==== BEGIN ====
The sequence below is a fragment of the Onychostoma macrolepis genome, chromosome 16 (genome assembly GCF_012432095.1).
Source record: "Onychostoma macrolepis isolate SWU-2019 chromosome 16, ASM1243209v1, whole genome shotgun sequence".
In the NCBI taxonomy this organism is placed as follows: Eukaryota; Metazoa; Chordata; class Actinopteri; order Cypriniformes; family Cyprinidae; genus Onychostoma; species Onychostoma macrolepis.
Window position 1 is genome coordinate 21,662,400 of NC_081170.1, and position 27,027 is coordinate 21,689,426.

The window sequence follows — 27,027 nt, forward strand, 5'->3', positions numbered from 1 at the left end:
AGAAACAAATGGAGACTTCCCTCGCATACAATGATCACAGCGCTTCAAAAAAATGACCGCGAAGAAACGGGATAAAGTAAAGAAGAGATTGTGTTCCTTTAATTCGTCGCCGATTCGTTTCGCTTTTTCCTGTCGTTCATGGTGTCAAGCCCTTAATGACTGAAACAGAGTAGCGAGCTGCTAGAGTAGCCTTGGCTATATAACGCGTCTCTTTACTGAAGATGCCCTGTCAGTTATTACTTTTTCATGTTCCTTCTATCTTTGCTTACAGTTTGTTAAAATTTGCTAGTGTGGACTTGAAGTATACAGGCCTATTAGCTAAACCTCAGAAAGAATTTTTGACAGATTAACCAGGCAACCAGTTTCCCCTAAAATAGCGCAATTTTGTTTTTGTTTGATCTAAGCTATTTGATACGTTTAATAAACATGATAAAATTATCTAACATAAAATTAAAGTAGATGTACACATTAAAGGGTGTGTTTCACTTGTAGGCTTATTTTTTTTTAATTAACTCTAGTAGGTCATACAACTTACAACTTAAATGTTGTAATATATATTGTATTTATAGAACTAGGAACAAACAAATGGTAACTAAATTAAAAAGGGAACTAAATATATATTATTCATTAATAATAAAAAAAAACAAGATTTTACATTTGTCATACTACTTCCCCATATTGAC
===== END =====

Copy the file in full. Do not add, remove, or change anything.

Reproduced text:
The sequence below is a fragment of the Onychostoma macrolepis genome, chromosome 16 (genome assembly GCF_012432095.1).
Source record: "Onychostoma macrolepis isolate SWU-2019 chromosome 16, ASM1243209v1, whole genome shotgun sequence".
In the NCBI taxonomy this organism is placed as follows: Eukaryota; Metazoa; Chordata; class Actinopteri; order Cypriniformes; family Cyprinidae; genus Onychostoma; species Onychostoma macrolepis.
Window position 1 is genome coordinate 21,662,400 of NC_081170.1, and position 27,027 is coordinate 21,689,426.

The window sequence follows — 27,027 nt, forward strand, 5'->3', positions numbered from 1 at the left end:
AGAAACAAATGGAGACTTCCCTCGCATACAATGATCACAGCGCTTCAAAAAAATGACCGCGAAGAAACGGGATAAAGTAAAGAAGAGATTGTGTTCCTTTAATTCGTCGCCGATTCGTTTCGCTTTTTCCTGTCGTTCATGGTGTCAAGCCCTTAATGACTGAAACAGAGTAGCGAGCTGCTAGAGTAGCCTTGGCTATATAACGCGTCTCTTTACTGAAGATGCCCTGTCAGTTATTACTTTTTCATGTTCCTTCTATCTTTGCTTACAGTTTGTTAAAATTTGCTAGTGTGGACTTGAAGTATACAGGCCTATTAGCTAAACCTCAGAAAGAATTTTTGACAGATTAACCAGGCAACCAGTTTCCCCTAAAATAGCGCAATTTTGTTTTTGTTTGATCTAAGCTATTTGATACGTTTAATAAACATGATAAAATTATCTAACATAAAATTAAAGTAGATGTACACATTAAAGGGTGTGTTTCACTTGTAGGCTTATTTTTTTTTAATTAACTCTAGTAGGTCATACAACTTACAACTTAAATGTTGTAATATATATTGTATTTATAGAACTAGGAACAAACAAATGGTAACTAAATTAAAAAGGGAACTAAATATATATTATTCATTAATAATAAAAAAAAACAAGATTTTACATTTGTCATACTACTTCCCCATATTGAC